Workers Without Workplaces and Unions Without Unity: Non-Standard Forms of Employment, Platform Work and Collective Bargaining
in Pulignano V. & Hendrickx F. (Eds.), Employment Relations for the 21st Century, Bulletin of Comparative Labour Relations, Vol. 107.
23 Pages Posted: 14 May 2019 Last revised: 8 Jun 2020
Date Written: March 21, 2019
Non-standard forms of employment (NSFE) are on the rise in different sectors and various countries all over the world. Concomitantly, technological and organizational change represents a major challenge for collective bargaining systems, given that they are often still predicated on the concept of a standard employment relationship. Meanwhile, some innovative and spontaneous solutions are emerging. In order for collective bargaining, unions, and business associations to continue to be impactful in the “new world of work”, it may be necessary to adapt the way they currently operate. There may also be a need to adjust or update the relevant legal frameworks.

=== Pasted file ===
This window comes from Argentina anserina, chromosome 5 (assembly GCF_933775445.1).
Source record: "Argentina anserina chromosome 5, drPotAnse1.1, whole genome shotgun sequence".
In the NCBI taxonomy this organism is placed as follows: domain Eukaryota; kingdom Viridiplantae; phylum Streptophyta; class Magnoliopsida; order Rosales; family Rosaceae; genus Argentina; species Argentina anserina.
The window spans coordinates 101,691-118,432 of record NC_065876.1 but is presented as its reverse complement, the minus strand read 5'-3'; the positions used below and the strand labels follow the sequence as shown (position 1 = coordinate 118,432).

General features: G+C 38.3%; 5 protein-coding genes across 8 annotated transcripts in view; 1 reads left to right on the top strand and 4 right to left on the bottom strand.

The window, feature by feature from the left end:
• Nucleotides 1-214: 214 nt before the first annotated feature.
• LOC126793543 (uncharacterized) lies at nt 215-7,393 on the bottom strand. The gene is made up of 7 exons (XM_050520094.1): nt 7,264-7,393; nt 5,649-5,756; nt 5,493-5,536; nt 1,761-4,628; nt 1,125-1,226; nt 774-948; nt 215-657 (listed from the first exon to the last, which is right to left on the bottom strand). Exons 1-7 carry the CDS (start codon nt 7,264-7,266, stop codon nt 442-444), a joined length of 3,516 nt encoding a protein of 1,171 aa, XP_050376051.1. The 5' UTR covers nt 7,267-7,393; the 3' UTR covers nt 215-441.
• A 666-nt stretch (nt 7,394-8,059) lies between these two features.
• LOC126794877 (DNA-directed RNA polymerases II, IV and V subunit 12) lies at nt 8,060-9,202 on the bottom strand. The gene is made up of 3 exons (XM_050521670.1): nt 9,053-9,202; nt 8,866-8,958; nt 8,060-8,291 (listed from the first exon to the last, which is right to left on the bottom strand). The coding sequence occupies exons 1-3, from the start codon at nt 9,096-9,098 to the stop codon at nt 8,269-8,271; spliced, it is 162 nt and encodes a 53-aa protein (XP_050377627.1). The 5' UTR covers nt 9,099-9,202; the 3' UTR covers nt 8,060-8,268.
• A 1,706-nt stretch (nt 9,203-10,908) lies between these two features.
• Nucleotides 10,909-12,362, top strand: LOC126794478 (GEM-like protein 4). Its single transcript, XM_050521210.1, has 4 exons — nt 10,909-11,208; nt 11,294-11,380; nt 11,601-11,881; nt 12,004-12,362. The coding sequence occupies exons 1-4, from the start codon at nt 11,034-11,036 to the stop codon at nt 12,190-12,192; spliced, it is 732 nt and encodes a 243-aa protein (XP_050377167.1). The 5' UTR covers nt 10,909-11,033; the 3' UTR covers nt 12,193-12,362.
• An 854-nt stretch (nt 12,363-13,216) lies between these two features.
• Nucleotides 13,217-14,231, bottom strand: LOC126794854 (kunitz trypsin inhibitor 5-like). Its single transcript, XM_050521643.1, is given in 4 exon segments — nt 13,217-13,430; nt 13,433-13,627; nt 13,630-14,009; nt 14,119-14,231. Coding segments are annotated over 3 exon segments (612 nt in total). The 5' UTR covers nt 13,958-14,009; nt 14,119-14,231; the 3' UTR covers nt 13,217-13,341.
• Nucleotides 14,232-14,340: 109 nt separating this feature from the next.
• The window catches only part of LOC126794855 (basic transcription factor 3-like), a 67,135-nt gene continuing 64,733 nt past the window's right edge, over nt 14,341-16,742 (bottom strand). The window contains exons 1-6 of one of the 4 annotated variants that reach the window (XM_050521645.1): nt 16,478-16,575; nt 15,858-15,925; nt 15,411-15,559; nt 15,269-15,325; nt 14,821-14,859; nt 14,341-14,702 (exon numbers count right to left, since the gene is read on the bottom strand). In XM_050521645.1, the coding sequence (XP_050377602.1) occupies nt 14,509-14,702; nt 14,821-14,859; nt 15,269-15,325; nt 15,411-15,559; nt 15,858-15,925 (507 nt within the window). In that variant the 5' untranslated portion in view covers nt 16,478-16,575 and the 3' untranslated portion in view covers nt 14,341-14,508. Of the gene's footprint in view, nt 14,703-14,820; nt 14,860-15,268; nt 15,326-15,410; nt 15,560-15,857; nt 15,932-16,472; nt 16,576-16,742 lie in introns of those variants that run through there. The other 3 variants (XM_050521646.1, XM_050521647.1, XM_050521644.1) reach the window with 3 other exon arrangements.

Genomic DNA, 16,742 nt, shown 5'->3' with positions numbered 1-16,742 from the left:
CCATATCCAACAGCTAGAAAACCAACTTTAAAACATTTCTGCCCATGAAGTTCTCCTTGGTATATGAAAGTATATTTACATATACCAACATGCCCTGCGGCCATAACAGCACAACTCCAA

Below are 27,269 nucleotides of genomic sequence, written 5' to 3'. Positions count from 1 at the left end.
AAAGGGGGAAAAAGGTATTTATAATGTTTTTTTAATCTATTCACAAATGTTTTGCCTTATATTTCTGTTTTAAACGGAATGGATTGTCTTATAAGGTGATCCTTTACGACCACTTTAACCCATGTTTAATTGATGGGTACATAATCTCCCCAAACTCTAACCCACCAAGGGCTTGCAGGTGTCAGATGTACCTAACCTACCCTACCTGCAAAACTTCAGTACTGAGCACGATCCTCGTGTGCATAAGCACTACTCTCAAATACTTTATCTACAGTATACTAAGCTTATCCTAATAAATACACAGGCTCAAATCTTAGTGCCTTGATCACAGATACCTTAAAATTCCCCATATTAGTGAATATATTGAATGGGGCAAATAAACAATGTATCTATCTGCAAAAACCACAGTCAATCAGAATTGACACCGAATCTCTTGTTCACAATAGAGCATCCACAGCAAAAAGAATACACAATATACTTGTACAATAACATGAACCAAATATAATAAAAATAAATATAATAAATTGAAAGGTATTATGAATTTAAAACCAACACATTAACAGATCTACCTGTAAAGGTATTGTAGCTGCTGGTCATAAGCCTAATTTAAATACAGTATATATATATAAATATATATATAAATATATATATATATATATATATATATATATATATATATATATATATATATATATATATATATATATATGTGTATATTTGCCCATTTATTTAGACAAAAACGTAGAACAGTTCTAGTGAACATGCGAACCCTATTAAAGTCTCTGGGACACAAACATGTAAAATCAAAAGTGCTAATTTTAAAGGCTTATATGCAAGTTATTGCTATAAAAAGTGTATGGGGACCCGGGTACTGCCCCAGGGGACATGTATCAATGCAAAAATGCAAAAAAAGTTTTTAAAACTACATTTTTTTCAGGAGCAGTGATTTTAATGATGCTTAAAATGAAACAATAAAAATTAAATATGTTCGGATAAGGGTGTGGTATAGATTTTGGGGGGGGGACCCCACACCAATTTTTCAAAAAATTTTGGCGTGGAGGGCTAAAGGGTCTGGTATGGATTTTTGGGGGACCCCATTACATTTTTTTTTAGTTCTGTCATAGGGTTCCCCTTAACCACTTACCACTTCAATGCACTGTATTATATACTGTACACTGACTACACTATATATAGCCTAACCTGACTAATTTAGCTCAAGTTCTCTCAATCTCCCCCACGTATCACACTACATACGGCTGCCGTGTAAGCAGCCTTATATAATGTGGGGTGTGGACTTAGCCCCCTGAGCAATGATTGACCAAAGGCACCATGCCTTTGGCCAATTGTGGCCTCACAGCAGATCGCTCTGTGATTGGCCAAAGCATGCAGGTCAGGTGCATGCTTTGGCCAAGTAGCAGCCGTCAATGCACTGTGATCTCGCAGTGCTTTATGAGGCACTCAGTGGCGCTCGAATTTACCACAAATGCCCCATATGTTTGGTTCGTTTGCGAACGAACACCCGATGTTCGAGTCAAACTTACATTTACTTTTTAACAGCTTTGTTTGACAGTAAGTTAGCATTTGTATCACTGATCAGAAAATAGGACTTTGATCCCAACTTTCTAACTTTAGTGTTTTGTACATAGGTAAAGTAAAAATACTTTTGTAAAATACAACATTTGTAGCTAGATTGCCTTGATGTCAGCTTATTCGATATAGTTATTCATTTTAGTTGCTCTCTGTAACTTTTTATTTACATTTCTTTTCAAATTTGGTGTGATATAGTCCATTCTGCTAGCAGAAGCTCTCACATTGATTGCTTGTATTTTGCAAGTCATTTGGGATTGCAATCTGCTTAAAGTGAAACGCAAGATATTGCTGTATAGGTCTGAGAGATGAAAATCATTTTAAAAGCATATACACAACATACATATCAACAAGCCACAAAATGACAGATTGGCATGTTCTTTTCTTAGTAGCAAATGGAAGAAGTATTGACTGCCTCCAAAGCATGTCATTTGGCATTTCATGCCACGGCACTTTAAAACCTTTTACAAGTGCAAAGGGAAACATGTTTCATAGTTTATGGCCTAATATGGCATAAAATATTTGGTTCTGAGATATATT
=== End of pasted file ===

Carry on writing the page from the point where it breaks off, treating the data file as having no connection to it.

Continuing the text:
This article investigates challenges to freedom of association and the effective recognition of the right to collective bargaining for non-standard workers, from a legal and practical perspective. In particular, the article examines the relevant legal framework with a critical approach and stresses the relevance of legal hurdles that non-standard workers face.
After presenting the legal determinants of NSFE, the paper provides an analysis of existing legal frameworks regulating the organization of non-standard forms of work and the negotiation of terms and conditions of work at the supranational level, with a particular focus on the implications related to competition law and its rigid limits in the European Union system. Finally, it sketches a mapping of nascent initiatives of workers’ organization, by distinguishing classic resources of unionization from other tools (e.g. social media groups, strategic litigation, rating widgets) in a selection of European countries.
Keywords: Non-standard forms of employment, collective bargaining, gig-economy, platform work, voice, strike
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